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Britain Resumes Efforts to Deport Radical Cleric

An undated 2005 image made available by the British Prison Service shows Abu Qatada making a televised appeal from Belmarsh high security prison in London.
An undated 2005 image made available by the British Prison Service shows Abu Qatada making a televised appeal from Belmarsh high security prison in London.

British authorities have re-arrested a radical Islamist cleric, accused of ties to late al-Qaida leader Osama bin Laden, in a fresh attempt to deport him to Jordan after more a than decade-long legal battle.

Jordanian preacher Abu Qatada was detained Tuesday by U.K. Border Agency officers.  He was denied bail while awaiting the latest extradition attempt to Jordan, where he was convicted in 1998 in absentia of terrorism charges related to two bomb plots.

Britain has been trying to deport Qatada since 2001.  But its efforts have repeatedly been blocked by the courts, the latest being in January, when the European Court of Human Rights ruled against the deportation because evidence used against him in Jordan may have been obtained using torture.

British Home Secretary Teresa May told Parliament Tuesday she received new assurances from Jordan that the country's constitution no longer permits the use of evidence obtained through torture.  

May, who visited Jordan last month, said she believes the assurance should pave the way to satisfying the courts, allowing the deportation to proceed.

"For more than 10 years successive governments have sought to deport Abu Qatada to Jordan, because of the serious risk he poses to our national security," said May.  "He has a long-standing association with al-Qaida, he has been linked to several terrorist plots, and he has been found guilty in absentia in Jordan of terrorist offences."

Jordan's justice minister, Ibrahim al-Jazi, said Qatada will be entitled to a new trial once extradited.

"There was a judgment which was issued against him in absentia," said al-Jazi.  "This requires, if he arrives to Jordan, that he will face a full trial.  And this full trial will be before a civilian panel within the state security court."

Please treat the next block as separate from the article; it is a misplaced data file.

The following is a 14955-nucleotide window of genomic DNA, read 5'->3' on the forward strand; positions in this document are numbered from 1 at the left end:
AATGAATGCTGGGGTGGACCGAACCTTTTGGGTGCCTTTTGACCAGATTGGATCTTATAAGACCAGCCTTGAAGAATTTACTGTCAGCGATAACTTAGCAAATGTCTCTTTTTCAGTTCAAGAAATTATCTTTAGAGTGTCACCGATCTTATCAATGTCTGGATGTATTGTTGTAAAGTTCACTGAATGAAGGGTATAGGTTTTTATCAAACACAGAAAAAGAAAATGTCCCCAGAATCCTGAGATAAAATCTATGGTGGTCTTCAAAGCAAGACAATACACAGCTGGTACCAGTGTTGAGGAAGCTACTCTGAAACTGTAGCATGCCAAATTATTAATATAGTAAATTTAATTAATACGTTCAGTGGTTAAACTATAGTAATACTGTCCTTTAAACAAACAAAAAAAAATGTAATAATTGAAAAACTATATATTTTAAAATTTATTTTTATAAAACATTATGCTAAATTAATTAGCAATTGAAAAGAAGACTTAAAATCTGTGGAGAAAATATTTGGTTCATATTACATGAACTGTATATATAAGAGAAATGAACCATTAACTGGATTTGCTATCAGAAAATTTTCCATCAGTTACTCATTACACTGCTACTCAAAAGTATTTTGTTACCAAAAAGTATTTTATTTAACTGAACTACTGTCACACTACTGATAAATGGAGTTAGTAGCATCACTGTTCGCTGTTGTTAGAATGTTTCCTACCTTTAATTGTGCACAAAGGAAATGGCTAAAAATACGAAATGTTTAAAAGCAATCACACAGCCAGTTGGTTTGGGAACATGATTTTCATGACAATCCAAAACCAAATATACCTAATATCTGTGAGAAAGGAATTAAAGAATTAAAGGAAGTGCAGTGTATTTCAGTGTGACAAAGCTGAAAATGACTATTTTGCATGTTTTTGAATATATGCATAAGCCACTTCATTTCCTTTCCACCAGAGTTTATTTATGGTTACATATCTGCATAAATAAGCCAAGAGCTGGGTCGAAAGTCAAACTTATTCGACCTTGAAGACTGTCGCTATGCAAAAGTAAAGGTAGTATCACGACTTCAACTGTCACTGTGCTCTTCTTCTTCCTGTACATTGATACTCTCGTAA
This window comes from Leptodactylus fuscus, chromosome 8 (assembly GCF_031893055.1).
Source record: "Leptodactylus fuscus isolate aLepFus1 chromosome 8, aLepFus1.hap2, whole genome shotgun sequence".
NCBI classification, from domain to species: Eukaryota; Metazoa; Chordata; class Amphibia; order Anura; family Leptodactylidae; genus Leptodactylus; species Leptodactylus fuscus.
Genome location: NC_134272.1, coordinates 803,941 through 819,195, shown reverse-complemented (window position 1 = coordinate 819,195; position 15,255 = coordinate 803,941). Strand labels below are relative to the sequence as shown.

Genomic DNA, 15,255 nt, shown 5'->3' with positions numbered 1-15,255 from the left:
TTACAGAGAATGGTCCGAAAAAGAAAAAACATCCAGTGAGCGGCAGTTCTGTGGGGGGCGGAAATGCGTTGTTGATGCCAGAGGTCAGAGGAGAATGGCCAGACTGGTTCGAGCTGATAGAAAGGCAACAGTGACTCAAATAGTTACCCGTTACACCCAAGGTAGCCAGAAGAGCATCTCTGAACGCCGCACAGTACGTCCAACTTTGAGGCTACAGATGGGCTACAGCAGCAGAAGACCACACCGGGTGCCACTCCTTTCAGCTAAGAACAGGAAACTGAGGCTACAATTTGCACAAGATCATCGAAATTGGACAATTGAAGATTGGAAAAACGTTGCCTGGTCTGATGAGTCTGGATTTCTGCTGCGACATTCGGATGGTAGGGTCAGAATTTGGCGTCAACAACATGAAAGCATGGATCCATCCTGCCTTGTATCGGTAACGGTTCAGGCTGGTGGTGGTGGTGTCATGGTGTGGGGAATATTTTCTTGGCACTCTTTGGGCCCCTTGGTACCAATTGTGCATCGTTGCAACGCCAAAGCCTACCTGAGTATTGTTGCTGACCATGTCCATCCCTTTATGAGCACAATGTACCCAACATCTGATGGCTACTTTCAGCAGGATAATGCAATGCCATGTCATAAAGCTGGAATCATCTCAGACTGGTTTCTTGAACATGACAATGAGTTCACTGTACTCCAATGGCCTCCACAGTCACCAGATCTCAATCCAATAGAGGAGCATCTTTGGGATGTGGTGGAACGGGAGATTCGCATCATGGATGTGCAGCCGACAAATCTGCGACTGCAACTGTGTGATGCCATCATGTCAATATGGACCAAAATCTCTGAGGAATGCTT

British officials have described Qatada, who arrived in Britain in the 1990s, as former al-Qaida leader Osama bin Laden's top European deputy.  He has been detained in Britain for most of the past decade under the country's anti-terrorism laws.

Some information for this report was provided by AP, AFP and Reuters.

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Comments
     
by: researchKid
April 18, 2012 3:15 AM
Ridiculous..."It is their duty (not the West's duty) to reform their part of the world to make it more tolerant and welcoming"...then what the **** US lead West doing in Afghanistan, WHY Libya and WHY Iraq was attacked? NOW IRAN....on list? if it is their own duty to do that , let them do what they want...do not dictate wrapping in democracy.

by: Gab
April 17, 2012 12:51 PM
The anti-Islamic wave is mounting in all countries that have Muslim immigrants (the USA is probably the only exception, being traditionally a country of immigrants). Muslims who want to avoid a world-wide backlash against Muslim immigration should be in the frontline of trying to curb anti-foreigner anti-infidel sentiment in their own countries. It is their duty (not the West's duty) to reform their part of the world to make it more tolerant and welcoming.

by: Gab
April 17, 2012 12:03 PM
For the masses who maintain a clear distinction between Islam and Europe, it is clear that they would prefer that Muslims retain their own culture and not passively attempt assimilate political Islam into a secular Europe either. It is going to come to a boiling point, sooner or later. Europe should deal with it before the matter gets worse.

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